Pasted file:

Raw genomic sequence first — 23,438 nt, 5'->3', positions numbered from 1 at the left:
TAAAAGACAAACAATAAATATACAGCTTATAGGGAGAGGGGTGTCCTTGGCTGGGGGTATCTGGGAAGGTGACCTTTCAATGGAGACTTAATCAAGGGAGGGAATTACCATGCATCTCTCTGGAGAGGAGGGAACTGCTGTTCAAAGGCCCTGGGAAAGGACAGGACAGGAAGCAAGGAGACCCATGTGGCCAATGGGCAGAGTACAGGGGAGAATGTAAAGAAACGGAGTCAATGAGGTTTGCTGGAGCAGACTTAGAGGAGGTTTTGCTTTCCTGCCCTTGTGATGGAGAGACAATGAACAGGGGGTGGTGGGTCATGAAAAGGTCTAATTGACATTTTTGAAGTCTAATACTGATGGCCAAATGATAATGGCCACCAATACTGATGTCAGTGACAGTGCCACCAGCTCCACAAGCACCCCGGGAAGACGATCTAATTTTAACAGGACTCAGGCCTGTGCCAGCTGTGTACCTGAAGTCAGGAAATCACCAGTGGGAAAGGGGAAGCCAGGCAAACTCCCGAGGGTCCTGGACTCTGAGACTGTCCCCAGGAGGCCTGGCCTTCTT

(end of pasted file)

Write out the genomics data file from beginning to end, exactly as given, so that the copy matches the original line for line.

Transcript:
Raw genomic sequence first — 23,438 nt, 5'->3', positions numbered from 1 at the left:
TAAAAGACAAACAATAAATATACAGCTTATAGGGAGAGGGGTGTCCTTGGCTGGGGGTATCTGGGAAGGTGACCTTTCAATGGAGACTTAATCAAGGGAGGGAATTACCATGCATCTCTCTGGAGAGGAGGGAACTGCTGTTCAAAGGCCCTGGGAAAGGACAGGACAGGAAGCAAGGAGACCCATGTGGCCAATGGGCAGAGTACAGGGGAGAATGTAAAGAAACGGAGTCAATGAGGTTTGCTGGAGCAGACTTAGAGGAGGTTTTGCTTTCCTGCCCTTGTGATGGAGAGACAATGAACAGGGGGTGGTGGGTCATGAAAAGGTCTAATTGACATTTTTGAAGTCTAATACTGATGGCCAAATGATAATGGCCACCAATACTGATGTCAGTGACAGTGCCACCAGCTCCACAAGCACCCCGGGAAGACGATCTAATTTTAACAGGACTCAGGCCTGTGCCAGCTGTGTACCTGAAGTCAGGAAATCACCAGTGGGAAAGGGGAAGCCAGGCAAACTCCCGAGGGTCCTGGACTCTGAGACTGTCCCCAGGAGGCCTGGCCTTCTT